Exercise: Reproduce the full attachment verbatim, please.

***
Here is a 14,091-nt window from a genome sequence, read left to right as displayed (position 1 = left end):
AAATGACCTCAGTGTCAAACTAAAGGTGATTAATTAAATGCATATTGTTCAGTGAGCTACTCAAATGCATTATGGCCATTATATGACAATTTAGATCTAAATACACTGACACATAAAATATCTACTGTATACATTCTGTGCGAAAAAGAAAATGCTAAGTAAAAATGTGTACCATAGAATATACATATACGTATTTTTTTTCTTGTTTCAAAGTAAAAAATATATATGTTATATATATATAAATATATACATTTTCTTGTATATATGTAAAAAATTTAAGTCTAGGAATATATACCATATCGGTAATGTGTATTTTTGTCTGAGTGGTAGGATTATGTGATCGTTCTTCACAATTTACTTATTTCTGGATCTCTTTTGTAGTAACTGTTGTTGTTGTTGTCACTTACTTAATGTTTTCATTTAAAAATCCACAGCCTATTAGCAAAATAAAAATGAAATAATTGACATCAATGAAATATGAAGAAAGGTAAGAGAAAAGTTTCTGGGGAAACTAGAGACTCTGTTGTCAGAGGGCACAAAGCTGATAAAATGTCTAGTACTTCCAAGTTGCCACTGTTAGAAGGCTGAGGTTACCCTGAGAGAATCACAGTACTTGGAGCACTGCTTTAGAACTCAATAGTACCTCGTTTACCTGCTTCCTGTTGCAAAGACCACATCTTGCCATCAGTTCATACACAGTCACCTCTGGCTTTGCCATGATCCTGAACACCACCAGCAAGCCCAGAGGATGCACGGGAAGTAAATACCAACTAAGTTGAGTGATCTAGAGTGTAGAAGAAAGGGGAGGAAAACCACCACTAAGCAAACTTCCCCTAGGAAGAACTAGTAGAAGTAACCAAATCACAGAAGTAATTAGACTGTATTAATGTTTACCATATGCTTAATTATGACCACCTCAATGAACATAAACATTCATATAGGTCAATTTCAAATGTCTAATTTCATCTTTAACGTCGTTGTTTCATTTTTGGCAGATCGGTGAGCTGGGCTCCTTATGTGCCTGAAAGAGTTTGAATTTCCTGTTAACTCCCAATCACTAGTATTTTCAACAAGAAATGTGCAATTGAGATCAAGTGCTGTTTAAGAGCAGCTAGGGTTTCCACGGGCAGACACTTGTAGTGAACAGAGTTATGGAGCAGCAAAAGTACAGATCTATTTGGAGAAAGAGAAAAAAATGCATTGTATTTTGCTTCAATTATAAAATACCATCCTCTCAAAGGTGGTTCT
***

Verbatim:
Here is a 14,091-nt window from a genome sequence, read left to right as displayed (position 1 = left end):
AAATGACCTCAGTGTCAAACTAAAGGTGATTAATTAAATGCATATTGTTCAGTGAGCTACTCAAATGCATTATGGCCATTATATGACAATTTAGATCTAAATACACTGACACATAAAATATCTACTGTATACATTCTGTGCGAAAAAGAAAATGCTAAGTAAAAATGTGTACCATAGAATATACATATACGTATTTTTTTTCTTGTTTCAAAGTAAAAAATATATATGTTATATATATATAAATATATACATTTTCTTGTATATATGTAAAAAATTTAAGTCTAGGAATATATACCATATCGGTAATGTGTATTTTTGTCTGAGTGGTAGGATTATGTGATCGTTCTTCACAATTTACTTATTTCTGGATCTCTTTTGTAGTAACTGTTGTTGTTGTTGTCACTTACTTAATGTTTTCATTTAAAAATCCACAGCCTATTAGCAAAATAAAAATGAAATAATTGACATCAATGAAATATGAAGAAAGGTAAGAGAAAAGTTTCTGGGGAAACTAGAGACTCTGTTGTCAGAGGGCACAAAGCTGATAAAATGTCTAGTACTTCCAAGTTGCCACTGTTAGAAGGCTGAGGTTACCCTGAGAGAATCACAGTACTTGGAGCACTGCTTTAGAACTCAATAGTACCTCGTTTACCTGCTTCCTGTTGCAAAGACCACATCTTGCCATCAGTTCATACACAGTCACCTCTGGCTTTGCCATGATCCTGAACACCACCAGCAAGCCCAGAGGATGCACGGGAAGTAAATACCAACTAAGTTGAGTGATCTAGAGTGTAGAAGAAAGGGGAGGAAAACCACCACTAAGCAAACTTCCCCTAGGAAGAACTAGTAGAAGTAACCAAATCACAGAAGTAATTAGACTGTATTAATGTTTACCATATGCTTAATTATGACCACCTCAATGAACATAAACATTCATATAGGTCAATTTCAAATGTCTAATTTCATCTTTAACGTCGTTGTTTCATTTTTGGCAGATCGGTGAGCTGGGCTCCTTATGTGCCTGAAAGAGTTTGAATTTCCTGTTAACTCCCAATCACTAGTATTTTCAACAAGAAATGTGCAATTGAGATCAAGTGCTGTTTAAGAGCAGCTAGGGTTTCCACGGGCAGACACTTGTAGTGAACAGAGTTATGGAGCAGCAAAAGTACAGATCTATTTGGAGAAAGAGAAAAAAATGCATTGTATTTTGCTTCAATTATAAAATACCATCCTCTCAAAGGTGGTTCT